The Generation of Substantial Form

In On Animal Generation William Harvey argues that the cock and the hen can only be instrumental causes of the generation of the chick, since the perfection of the chick seems to be the work of an intelligence that they simply do not possess:

From the conditions now enumerated of an instrumental cause, it seems to follow that the prime efficient in the generation of the chick is the cock, or, at all events, the cock and hen, because the resulting pullet resembles these; nor can it be held more noble than they, which are its prime efficients or parents. I shall, therefore, add another condition of the prime efficient, whence it may, perhaps, appear that the male is not the prime, but only the instrumental, cause of the chick; viz., that the prime efficient in the formation of the chick makes use of artifice, and foresight, and wisdom, and goodness, and intelligence, which far surpass the powers of our rational soul to comprehend, inasmuch as all things are disposed and perfected in harmony with the purpose of the future work, and that there be action to a determinate end ; so that every, even the smallest, part of the chick is fashioned for the sake of a special use and end […] But the male or his semen is not such either in the act of kind or after it, that art, intelligence, and foresight can be ascribed to him or it. (p. 366)

He therefore concludes that there must be a more noble cause than the parents at work in every generation:

But nature, the principle of motion and rest in all things in which it inheres, and the vegetative soul, the prime efficient cause of all generation, move by no acquired faculty which might be designated by the title of skill or foresight, as in our undertakings; but operate in conformity with determinate laws like fate or special comandments — in the same way and manner light things rise and heavy things descend. […] Wherefore, according to my opinion, he takes the right and pious view of the matter, who derives all generation from the same eternal and omnipotent Deity, on whose nod the universe itself depends. […] the beginning and the end of all things; which exhibits from eternity and is almighty; which is author or creator, and, by means of changing generations, the preserver and perpetuator of the fleeting things of mortal life; which is omnipresent, not less in the single and several operations of natural things, than in the infinite universe; which, by his deity or providence, his art and mind divine, engenders all things, whether they arise spontaneously without any adequate efficient, or are the work of male and female associated together, or of a single sex, or of other intermediate instruments, here more numerous, there fewer, whether they be univocal, or are equivocally or accidentally produced: all natural bodies are both the work and the instruments of that Supreme Good, some of them being mere natural bodies, such as heat, spirit, air, the temperature of the air, matters in putrefaction, &c., or they are at once natural and animated bodies; for he also makes use of the motions, or forces, or vital principles of animals in some certain way, to the perfection of the universe and the procreation of the several kinds of animated beings. (pp. 369-370)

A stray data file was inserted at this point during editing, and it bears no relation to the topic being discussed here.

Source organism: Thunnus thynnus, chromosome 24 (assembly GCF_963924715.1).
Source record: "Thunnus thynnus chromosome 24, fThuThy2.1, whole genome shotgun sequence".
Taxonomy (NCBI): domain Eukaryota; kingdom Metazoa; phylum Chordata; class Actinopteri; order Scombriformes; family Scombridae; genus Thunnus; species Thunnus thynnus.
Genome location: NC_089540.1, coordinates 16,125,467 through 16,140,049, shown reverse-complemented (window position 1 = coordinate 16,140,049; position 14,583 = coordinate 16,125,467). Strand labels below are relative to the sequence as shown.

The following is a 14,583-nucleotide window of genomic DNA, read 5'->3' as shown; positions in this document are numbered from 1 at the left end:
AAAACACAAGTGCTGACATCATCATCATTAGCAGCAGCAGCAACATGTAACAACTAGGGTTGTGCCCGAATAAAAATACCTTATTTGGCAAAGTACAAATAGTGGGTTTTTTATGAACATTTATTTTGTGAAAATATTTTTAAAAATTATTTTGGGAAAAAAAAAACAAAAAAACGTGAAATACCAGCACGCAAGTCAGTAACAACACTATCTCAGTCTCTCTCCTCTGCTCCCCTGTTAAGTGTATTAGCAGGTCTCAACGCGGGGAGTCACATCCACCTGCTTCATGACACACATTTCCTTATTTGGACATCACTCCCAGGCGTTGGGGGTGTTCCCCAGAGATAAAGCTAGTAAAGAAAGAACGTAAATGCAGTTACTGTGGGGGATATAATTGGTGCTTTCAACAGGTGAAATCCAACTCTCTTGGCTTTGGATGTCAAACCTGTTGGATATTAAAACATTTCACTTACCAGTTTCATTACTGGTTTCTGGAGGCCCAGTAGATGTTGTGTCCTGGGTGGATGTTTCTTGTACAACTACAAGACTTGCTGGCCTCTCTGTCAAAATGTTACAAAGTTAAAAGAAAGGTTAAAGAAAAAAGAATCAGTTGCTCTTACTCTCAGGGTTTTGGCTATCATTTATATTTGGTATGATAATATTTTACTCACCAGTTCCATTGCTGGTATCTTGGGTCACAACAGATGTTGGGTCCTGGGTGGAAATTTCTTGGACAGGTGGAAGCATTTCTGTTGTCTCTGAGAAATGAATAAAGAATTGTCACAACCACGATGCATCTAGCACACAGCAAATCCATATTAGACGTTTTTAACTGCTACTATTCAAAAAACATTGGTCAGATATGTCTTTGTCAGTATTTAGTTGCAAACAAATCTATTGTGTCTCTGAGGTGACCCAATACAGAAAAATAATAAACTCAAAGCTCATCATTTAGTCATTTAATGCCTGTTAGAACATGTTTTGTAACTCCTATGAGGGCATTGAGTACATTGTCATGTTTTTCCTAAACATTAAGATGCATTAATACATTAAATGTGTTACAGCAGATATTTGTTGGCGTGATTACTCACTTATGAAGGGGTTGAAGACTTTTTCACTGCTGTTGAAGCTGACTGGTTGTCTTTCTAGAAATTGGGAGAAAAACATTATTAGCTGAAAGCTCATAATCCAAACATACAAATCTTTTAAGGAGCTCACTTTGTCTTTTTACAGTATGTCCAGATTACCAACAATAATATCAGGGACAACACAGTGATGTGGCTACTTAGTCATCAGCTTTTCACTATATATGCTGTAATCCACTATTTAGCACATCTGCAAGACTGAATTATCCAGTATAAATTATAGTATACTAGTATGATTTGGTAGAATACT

I read Harvey in the freshman laboratory tutorial at Thomas Aquinas College,  and like most of my fellow freshmen was somewhat confused. The standard reductionist rebuttal to arguments such as Harvey occurred to us: the appearance of wisdom in the formation of the chick is an illusion generated by chance and natural selection. But, as Charles De Koninck points out in an essay that we read in the same tutorial, the reductionist view has its own problems; it practically amounts to a denial that the chick is alive, and indeed that it is even one being at all. This is a denial of what is more known in the name of what is less known: “I know when one is dead, and when one lives.”